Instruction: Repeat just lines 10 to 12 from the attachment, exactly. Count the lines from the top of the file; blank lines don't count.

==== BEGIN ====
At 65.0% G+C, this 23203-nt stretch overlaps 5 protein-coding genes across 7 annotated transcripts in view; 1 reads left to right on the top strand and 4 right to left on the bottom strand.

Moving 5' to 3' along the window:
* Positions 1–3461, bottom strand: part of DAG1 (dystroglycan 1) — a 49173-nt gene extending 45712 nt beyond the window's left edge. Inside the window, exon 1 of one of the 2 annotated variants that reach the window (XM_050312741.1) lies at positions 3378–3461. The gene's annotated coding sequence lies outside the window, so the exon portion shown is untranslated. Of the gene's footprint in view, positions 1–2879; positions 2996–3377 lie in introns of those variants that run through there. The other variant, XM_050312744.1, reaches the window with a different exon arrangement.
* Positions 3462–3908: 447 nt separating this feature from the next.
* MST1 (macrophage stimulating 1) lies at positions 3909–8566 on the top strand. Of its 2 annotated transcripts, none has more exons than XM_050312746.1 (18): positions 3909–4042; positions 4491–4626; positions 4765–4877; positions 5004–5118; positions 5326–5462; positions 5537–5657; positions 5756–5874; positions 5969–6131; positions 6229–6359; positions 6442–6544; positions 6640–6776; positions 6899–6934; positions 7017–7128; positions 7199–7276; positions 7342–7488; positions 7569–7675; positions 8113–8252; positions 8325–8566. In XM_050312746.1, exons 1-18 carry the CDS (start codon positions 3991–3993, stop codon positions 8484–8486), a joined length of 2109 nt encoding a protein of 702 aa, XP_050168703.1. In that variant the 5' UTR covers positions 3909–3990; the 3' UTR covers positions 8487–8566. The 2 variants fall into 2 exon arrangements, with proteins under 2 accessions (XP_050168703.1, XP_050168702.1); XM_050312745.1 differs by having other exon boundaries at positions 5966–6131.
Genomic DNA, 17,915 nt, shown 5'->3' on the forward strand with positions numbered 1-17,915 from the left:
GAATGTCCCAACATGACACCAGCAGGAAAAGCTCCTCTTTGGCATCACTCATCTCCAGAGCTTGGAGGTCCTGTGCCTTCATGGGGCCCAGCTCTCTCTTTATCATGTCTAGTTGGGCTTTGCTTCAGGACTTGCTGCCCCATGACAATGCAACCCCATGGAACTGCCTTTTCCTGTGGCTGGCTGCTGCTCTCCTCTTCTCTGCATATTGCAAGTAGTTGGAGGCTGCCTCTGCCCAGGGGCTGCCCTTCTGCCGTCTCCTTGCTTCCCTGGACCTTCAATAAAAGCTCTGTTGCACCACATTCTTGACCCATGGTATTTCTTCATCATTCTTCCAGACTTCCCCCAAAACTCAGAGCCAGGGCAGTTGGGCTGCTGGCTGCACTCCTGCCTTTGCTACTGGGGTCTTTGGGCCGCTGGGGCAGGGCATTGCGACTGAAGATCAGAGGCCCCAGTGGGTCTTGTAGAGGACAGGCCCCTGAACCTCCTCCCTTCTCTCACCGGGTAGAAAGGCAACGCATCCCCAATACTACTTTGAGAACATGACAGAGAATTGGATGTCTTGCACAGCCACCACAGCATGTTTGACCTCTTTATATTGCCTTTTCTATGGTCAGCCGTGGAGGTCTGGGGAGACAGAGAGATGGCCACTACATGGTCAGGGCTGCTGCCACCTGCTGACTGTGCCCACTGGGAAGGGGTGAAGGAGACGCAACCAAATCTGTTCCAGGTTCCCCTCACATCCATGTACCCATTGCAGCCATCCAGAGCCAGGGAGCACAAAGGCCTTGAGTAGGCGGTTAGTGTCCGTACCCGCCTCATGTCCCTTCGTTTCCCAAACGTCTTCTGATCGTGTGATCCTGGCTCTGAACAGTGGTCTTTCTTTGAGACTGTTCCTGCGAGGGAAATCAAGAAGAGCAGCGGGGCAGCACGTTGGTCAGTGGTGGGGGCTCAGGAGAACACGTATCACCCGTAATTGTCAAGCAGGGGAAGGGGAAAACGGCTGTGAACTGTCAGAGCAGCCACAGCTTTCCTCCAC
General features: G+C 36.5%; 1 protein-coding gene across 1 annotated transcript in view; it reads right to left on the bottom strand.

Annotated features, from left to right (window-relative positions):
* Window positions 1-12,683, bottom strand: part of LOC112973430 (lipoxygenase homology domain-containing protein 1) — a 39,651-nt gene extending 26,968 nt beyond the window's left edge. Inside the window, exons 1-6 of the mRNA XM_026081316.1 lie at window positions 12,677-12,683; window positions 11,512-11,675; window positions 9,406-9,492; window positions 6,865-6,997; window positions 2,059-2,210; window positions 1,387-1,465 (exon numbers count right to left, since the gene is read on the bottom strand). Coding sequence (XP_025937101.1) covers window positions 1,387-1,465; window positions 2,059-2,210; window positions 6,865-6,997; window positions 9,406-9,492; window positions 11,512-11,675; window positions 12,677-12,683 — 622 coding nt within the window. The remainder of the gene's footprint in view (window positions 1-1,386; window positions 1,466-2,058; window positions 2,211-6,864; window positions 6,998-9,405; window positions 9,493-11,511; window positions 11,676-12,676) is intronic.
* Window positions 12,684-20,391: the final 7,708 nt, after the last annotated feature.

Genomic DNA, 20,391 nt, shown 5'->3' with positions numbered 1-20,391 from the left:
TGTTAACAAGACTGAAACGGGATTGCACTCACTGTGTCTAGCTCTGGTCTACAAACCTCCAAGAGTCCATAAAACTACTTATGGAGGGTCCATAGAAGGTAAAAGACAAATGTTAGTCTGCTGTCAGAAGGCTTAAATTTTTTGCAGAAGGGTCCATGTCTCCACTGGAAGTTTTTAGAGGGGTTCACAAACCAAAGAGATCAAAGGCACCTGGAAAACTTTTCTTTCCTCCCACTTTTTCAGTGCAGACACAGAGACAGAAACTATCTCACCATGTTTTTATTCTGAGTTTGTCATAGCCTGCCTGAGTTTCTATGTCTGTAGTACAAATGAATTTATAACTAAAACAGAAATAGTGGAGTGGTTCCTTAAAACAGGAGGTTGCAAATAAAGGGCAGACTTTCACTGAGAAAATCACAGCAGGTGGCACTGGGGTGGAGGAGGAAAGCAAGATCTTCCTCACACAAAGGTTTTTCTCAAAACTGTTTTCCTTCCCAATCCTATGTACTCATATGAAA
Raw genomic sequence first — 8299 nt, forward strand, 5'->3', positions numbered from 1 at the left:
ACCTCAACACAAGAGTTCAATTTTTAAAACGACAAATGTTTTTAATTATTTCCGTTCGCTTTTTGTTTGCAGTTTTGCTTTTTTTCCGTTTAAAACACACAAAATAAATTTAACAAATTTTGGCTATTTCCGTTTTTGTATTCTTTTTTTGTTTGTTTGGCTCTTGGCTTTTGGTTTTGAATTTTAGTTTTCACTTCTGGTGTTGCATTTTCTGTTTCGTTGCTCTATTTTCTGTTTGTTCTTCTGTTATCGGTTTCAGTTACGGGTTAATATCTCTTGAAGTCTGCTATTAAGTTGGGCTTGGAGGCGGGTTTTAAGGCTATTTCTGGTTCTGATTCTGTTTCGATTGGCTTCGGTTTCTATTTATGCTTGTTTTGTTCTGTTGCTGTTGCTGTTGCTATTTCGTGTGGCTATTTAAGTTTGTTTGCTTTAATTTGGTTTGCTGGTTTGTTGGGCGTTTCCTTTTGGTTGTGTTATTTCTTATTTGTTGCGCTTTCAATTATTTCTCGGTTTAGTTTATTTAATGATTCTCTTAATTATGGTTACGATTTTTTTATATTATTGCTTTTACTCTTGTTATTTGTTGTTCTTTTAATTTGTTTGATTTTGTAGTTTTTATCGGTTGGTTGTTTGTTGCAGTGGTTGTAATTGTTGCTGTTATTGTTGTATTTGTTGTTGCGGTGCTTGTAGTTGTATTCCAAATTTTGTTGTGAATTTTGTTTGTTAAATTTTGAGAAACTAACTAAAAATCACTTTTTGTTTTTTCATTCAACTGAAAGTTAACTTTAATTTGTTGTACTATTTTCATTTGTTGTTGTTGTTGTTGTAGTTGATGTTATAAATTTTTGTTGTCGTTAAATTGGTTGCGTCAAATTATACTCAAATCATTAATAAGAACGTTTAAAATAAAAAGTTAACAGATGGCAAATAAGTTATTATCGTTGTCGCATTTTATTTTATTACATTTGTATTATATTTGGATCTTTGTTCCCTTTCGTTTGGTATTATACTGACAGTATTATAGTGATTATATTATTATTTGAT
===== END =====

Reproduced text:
* Window positions 1-12,683, bottom strand: part of LOC112973430 (lipoxygenase homology domain-containing protein 1) — a 39,651-nt gene extending 26,968 nt beyond the window's left edge. Inside the window, exons 1-6 of the mRNA XM_026081316.1 lie at window positions 12,677-12,683; window positions 11,512-11,675; window positions 9,406-9,492; window positions 6,865-6,997; window positions 2,059-2,210; window positions 1,387-1,465 (exon numbers count right to left, since the gene is read on the bottom strand). Coding sequence (XP_025937101.1) covers window positions 1,387-1,465; window positions 2,059-2,210; window positions 6,865-6,997; window positions 9,406-9,492; window positions 11,512-11,675; window positions 12,677-12,683 — 622 coding nt within the window. The remainder of the gene's footprint in view (window positions 1-1,386; window positions 1,466-2,058; window positions 2,211-6,864; window positions 6,998-9,405; window positions 9,493-11,511; window positions 11,676-12,676) is intronic.
* Window positions 12,684-20,391: the final 7,708 nt, after the last annotated feature.

Genomic DNA, 20,391 nt, shown 5'->3' with positions numbered 1-20,391 from the left: